10. Thanks for this post, Al. I can honestly say (indecisive me) that I’m not certain what I think. Reviewers who receive free books in return for an honest review or authors who write reviews are putting their own reputations on the line when they write a review. As a reader, I can check them out – see what other books they’ve liked or not, check their own writing. But with the standard Amazon reviews: “loved it!” by Mabel in Omaha…a reader has to ‘trust’ the review is written by an everyday reader who was motivated to tell others what they thought.

    If readers begin to question all casual reviews because they feel they’ve been purchased, they will only rely on professional reviews from known sources. This gives a huge advantage to traditionally published books and lessens the opportunity for self published authors. So ultimately, purchased reviews harm indies.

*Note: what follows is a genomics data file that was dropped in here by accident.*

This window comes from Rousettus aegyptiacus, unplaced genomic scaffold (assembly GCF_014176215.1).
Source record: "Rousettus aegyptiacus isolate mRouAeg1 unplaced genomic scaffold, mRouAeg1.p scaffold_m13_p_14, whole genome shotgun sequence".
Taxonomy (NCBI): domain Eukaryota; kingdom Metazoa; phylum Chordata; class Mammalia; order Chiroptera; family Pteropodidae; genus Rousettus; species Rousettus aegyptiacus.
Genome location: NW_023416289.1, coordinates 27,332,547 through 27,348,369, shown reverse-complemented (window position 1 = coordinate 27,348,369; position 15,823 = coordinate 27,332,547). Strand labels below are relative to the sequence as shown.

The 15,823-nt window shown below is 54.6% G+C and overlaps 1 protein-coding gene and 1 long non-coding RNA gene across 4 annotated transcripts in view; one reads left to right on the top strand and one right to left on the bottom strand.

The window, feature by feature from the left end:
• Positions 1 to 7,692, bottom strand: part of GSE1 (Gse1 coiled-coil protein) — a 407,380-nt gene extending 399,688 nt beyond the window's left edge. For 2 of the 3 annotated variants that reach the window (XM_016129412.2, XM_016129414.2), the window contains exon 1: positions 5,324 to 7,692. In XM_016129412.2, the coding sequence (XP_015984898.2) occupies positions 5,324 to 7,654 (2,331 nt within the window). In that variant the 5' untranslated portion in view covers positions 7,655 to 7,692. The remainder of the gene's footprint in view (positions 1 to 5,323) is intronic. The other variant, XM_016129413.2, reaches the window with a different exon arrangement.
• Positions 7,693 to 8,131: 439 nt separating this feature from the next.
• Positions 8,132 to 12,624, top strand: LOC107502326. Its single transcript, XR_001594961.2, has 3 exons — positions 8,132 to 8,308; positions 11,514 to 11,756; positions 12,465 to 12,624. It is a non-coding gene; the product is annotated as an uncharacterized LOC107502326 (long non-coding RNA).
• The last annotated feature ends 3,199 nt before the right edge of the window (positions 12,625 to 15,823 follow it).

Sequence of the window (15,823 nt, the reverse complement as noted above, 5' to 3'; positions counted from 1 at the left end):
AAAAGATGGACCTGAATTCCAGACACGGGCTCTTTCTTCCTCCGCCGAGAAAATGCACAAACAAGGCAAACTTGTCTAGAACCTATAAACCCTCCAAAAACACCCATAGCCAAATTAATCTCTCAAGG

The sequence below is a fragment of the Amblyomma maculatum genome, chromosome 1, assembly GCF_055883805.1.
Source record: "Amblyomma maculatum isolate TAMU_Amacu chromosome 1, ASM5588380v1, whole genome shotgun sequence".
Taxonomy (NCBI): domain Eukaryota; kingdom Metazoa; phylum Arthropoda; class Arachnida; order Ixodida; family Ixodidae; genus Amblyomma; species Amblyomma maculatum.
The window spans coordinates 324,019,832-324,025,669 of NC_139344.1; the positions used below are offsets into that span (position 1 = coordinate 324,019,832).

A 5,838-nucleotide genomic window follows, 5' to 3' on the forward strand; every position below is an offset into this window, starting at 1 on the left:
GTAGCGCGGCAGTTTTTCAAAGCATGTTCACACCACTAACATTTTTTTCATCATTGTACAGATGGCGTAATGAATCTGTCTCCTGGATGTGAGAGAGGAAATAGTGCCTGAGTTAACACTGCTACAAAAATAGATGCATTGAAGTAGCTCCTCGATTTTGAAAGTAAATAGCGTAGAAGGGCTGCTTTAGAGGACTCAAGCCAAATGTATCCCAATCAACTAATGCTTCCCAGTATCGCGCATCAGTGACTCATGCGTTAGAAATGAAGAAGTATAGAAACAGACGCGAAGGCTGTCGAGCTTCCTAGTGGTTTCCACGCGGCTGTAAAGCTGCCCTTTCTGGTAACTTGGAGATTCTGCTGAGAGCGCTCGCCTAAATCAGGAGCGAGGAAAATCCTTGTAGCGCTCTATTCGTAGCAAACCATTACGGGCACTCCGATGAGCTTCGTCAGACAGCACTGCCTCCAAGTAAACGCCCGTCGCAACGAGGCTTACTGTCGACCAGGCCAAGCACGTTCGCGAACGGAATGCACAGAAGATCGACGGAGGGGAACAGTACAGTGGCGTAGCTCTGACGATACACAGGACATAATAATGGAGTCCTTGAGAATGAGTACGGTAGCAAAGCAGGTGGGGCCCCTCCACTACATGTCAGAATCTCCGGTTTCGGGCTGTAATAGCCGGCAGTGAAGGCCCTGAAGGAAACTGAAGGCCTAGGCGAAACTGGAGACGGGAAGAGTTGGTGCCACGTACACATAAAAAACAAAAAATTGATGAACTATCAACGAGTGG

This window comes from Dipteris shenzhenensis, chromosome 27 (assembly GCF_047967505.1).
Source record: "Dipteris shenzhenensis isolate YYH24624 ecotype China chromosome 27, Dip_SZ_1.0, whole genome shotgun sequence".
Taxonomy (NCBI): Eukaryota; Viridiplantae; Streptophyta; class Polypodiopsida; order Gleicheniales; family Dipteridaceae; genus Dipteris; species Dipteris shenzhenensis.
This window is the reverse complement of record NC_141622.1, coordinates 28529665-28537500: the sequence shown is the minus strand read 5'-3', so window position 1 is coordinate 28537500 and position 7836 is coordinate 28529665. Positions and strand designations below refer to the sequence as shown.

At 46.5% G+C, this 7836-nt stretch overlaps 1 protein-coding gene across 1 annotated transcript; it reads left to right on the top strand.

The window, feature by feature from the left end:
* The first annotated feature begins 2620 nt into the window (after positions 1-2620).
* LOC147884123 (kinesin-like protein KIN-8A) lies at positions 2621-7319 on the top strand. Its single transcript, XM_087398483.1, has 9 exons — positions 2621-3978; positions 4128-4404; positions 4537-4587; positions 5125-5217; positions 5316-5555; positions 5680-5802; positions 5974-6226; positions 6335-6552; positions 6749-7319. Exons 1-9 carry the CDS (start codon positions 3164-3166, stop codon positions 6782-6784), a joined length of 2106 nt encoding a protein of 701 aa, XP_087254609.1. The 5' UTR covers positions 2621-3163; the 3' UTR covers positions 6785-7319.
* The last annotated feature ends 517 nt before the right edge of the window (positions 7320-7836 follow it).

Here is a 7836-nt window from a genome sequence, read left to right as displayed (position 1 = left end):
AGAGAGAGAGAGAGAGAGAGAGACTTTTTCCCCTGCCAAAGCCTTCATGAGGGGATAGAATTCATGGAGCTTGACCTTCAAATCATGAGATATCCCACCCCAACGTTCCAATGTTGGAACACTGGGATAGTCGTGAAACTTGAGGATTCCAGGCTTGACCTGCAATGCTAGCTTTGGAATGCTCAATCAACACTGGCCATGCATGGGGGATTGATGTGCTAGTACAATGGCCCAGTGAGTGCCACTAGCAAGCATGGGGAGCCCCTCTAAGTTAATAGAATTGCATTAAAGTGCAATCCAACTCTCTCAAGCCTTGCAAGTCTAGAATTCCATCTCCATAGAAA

As for the ‘witch hunt’ aspect of the blog, as I said in a comment above, the blog writer should absolutely have the courage of his/her convictions and step forward. Otherwise, this is simply gossip of the most horrid kind.

    1. Thanks for the comments, Jo-Anne.

      You make a good point. I think it depends on the particular reader. From conversations I’ve been involved in and feedback I’ve received, different readers use (or don’t use) reviews in different ways. Some don’t use them at all while others vet the reviews and reviewers extensively before believing in a review. It’s those people in the middle who are most impacted by questionable reviews. If they start to question the validity of reviews they’ll either start vetting those they read more or stop using reviews to make their decision.

      1. You rightly say, in the final paragraph of your opening post, that the really successful authors are the targets of the fake review trolls. And I’m please Helen has not been a victim. But it can happen to any writer as I found out.

        Amazon allowed a [NAME REDACTED] to change his name to my pen-name and give a one star review of one of my titles. Amazon say that is perfectly within their guidelines. After three weeks, I am still trying to get Amazon to stop him using my pen-name. He used his real name for the first 45 reviews. Choosing mine, was no coincidence. Amazon also allowed him to copy parts of my profile on to his profile.